"Send out Your light and Your truth, that they may lead me, and bring me to Your holy hill and to Your dwelling." Psalm 43:3

Sunday, February 9, 2014

I Cannot Love Better Than God

A poem by Scott Cairns, from his collection, Philokalia, entitled

The Spiteful Jesus

Not the one whose courtesy
and kiss unsought are nonetheless
bestowed. Instead, the largely
more familiar blasphemy
borne to us in the little boat
that first cracked rock at Plymouth
--petty, plainly man-inflected
demi-god established as a club
with which our paling generations
might be beaten to a bland consistency.

He is angry. He is just. And while
he may have died for us,
it was not gladly. The way
his prophets talk, you'd think
the whole affair had left him
queerly out of sorts, unspeakably
indignant, more than a little
needy, and quick to dish out
just deserts. I saw him when,
as a boy in church, I first
met souls in hell. I made him
for a corrupt, corrupting fiction when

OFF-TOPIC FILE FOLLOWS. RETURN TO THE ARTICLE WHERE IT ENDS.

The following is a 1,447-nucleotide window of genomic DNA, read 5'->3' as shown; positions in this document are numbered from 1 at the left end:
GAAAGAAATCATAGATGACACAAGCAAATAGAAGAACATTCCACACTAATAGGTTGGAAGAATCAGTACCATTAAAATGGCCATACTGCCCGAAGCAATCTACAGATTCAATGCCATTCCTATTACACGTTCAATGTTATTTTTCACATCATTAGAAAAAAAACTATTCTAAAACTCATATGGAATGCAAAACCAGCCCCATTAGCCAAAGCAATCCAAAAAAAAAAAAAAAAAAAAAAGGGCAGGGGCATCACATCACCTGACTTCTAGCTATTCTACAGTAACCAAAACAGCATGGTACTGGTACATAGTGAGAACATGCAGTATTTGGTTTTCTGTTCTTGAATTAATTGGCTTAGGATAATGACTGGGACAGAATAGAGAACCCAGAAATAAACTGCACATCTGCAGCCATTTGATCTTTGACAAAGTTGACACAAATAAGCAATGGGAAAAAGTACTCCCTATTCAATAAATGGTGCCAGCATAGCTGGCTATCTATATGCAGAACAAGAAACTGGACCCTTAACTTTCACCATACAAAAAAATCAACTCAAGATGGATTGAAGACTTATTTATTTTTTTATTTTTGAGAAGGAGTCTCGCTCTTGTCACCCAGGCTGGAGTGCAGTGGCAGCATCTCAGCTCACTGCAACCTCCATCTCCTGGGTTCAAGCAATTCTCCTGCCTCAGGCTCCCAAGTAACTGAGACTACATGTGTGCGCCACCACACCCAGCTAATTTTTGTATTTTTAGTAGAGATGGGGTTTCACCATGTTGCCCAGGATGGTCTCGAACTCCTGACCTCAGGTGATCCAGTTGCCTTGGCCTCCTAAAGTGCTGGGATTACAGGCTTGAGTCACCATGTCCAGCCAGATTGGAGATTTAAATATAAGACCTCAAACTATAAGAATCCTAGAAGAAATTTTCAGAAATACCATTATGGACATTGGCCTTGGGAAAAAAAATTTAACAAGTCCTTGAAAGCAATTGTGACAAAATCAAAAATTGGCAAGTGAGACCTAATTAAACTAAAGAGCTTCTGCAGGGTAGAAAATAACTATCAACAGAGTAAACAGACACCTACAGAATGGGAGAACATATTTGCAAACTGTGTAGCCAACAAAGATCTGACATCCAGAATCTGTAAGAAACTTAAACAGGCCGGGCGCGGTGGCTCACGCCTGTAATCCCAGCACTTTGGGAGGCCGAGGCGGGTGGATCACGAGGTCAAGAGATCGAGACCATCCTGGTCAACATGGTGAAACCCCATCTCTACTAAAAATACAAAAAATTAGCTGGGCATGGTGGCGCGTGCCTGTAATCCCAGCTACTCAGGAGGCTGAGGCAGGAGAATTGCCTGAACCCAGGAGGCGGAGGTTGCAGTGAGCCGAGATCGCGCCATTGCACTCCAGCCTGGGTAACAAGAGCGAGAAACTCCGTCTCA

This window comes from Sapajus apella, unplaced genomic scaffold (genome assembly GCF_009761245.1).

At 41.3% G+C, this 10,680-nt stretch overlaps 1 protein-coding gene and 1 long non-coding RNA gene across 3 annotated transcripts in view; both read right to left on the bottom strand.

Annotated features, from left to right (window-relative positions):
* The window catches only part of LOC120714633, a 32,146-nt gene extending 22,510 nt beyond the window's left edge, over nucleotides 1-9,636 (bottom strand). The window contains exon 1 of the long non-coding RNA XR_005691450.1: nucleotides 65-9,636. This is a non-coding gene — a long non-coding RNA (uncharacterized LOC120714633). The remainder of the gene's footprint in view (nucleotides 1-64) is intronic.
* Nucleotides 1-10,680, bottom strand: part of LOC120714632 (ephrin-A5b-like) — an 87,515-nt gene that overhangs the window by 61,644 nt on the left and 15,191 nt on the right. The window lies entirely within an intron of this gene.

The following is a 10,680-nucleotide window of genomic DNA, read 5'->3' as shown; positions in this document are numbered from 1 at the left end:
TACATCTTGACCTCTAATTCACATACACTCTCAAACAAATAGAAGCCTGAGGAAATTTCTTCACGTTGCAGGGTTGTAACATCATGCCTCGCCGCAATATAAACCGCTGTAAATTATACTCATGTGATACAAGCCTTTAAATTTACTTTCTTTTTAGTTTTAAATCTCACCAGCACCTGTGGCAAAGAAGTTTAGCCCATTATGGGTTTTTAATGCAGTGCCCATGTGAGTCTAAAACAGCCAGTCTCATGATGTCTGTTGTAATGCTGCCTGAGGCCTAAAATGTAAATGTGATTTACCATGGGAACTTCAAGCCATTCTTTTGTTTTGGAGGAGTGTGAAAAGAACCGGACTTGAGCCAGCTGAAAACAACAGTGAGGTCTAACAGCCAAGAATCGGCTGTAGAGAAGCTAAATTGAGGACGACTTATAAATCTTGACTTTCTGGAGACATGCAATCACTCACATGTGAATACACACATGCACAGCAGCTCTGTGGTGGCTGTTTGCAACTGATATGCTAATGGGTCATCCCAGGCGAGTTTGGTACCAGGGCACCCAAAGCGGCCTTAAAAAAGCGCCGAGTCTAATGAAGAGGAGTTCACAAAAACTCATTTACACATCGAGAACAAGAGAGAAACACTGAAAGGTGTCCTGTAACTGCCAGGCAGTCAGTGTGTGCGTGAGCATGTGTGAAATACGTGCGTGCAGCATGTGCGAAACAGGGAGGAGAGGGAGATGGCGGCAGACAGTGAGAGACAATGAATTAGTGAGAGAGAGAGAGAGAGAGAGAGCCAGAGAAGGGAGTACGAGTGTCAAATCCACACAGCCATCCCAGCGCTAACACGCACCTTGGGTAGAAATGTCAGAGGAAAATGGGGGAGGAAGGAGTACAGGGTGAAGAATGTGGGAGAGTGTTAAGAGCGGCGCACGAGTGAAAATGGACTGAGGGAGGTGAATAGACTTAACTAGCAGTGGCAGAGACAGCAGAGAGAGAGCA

my own father (mortal that he was)
forgave me everything, unasked.

The poem expresses a conviction of mine, which has been a cause of some reflection. I regard it as axiomatic that God is perfection, Ultimate Reality, and the One in whom there is no darkness at all. Any less a concept of God would be a contradiction of who and what God is. Consequently, it is not possible that a man could be more loving than God, or indeed 'more anything' that is good. How is it, then, that we do in fact see men and women who seem to be more compassionate than God? Mere mortals who love unconditionally, even when the love is neither sought nor returned? Who accept with loving embrace the unrepentant sinner? Who forgive without measure, even when no forgiveness has been begged? Is it not enough to answer that, since we do observe such mortals, and to the extent that their behavior surpasses the perceived goodness of God, it must be that our conception of God is 'a corrupting fiction'? I'll confess that I am thinking out loud here, and not very rigorously or systematically, at that. But the discontinuity remains. It is not possible for me to 'out-love' God. So, if I embrace my gay brother in Christ in genuine love, asking nothing of him but that he receive that love in blessing, should I not expect that this love remains but a pale reflection of the full and perfect love which God lavishes on him?

Peace of Christ.

No comments:

Post a Comment